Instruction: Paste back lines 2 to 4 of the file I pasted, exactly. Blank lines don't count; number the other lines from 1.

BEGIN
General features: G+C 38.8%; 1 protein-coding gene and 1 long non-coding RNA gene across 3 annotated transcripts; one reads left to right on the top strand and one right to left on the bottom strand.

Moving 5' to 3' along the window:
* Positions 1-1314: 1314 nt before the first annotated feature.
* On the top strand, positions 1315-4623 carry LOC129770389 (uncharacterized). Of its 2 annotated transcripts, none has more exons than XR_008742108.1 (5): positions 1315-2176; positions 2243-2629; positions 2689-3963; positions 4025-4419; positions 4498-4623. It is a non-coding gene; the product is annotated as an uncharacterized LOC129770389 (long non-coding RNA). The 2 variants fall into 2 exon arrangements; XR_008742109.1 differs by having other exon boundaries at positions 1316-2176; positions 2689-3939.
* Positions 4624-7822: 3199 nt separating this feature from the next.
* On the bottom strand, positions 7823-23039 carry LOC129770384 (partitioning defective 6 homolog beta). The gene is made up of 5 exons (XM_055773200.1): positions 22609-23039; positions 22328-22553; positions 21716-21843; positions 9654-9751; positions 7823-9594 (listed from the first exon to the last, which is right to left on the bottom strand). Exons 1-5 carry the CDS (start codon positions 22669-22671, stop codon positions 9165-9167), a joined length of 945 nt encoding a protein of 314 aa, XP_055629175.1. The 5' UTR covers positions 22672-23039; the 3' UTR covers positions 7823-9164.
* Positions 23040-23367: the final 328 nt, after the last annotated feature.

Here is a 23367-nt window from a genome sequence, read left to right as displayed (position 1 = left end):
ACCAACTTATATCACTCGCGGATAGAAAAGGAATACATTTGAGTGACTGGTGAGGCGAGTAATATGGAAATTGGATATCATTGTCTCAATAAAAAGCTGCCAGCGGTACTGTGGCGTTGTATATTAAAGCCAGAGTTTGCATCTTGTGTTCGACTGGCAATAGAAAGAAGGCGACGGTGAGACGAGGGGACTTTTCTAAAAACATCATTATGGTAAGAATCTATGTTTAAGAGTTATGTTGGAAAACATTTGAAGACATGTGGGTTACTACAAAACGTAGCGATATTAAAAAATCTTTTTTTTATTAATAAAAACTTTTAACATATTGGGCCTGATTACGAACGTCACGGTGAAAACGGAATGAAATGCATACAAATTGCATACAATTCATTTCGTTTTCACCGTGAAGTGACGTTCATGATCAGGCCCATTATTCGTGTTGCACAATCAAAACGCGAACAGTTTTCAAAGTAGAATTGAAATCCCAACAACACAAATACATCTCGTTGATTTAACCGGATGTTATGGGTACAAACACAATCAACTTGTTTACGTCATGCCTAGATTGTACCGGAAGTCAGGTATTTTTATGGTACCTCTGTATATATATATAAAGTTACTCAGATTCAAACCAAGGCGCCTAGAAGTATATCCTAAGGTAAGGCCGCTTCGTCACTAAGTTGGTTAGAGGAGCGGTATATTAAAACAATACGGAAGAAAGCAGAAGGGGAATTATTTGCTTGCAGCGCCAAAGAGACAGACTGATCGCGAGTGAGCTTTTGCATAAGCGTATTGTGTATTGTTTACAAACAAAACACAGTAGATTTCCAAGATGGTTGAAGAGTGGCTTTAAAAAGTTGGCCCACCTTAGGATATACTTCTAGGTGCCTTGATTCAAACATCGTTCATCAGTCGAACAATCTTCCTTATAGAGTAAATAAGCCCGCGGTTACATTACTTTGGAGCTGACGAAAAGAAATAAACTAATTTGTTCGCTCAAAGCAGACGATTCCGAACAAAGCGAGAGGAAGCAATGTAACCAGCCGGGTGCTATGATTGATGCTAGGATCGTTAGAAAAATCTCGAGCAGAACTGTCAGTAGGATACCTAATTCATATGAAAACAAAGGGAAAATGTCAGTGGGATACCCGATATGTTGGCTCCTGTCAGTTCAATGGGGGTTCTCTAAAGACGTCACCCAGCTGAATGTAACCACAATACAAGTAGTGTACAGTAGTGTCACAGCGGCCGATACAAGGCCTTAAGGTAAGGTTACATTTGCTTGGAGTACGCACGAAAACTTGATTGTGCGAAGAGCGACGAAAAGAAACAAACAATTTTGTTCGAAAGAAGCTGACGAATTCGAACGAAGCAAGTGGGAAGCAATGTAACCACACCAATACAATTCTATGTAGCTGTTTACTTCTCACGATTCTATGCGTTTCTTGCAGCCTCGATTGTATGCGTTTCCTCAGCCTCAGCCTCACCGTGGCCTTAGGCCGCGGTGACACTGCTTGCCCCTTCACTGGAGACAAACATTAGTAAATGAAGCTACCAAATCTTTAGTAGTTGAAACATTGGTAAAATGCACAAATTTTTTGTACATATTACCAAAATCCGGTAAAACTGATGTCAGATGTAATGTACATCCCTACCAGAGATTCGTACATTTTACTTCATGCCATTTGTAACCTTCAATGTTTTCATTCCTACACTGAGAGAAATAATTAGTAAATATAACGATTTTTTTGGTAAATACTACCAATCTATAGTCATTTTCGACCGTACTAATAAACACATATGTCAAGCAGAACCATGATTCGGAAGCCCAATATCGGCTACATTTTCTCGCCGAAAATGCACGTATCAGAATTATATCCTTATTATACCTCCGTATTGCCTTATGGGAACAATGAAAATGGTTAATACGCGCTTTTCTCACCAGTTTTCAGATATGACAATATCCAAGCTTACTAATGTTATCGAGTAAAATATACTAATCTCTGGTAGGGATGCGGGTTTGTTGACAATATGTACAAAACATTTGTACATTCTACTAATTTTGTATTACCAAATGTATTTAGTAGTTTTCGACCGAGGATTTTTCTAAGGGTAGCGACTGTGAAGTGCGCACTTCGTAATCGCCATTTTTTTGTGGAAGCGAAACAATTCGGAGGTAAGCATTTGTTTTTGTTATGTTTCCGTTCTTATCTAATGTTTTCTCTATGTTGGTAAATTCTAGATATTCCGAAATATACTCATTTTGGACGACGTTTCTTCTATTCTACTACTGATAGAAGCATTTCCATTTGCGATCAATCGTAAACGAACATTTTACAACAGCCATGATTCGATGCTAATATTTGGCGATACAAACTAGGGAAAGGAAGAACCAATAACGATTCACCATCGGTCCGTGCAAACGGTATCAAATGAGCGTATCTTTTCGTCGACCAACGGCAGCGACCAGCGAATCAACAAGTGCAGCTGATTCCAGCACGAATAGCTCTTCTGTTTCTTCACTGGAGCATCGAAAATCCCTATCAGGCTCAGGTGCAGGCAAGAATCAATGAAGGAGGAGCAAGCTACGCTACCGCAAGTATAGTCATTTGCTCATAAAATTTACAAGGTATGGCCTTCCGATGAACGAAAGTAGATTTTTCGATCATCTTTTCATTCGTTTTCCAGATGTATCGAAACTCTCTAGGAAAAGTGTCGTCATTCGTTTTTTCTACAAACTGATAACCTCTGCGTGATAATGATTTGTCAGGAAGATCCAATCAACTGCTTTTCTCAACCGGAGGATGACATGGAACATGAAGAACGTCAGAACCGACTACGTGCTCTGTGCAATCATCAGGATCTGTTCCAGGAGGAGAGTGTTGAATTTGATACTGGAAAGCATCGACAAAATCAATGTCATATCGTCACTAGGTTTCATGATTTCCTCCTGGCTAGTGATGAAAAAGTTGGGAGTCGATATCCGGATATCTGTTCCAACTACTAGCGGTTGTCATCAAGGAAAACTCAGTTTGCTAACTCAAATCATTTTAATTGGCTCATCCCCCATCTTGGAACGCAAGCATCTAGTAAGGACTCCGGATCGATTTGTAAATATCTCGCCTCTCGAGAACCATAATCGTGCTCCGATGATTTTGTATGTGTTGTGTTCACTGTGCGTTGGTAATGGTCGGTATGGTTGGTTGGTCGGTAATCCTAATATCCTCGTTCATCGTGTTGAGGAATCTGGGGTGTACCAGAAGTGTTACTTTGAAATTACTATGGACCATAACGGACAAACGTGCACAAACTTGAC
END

Moving 5' to 3' along the window:
* Positions 1-1314: 1314 nt before the first annotated feature.
* On the top strand, positions 1315-4623 carry LOC129770389 (uncharacterized). Of its 2 annotated transcripts, none has more exons than XR_008742108.1 (5): positions 1315-2176; positions 2243-2629; positions 2689-3963; positions 4025-4419; positions 4498-4623. It is a non-coding gene; the product is annotated as an uncharacterized LOC129770389 (long non-coding RNA). The 2 variants fall into 2 exon arrangements; XR_008742109.1 differs by having other exon boundaries at positions 1316-2176; positions 2689-3939.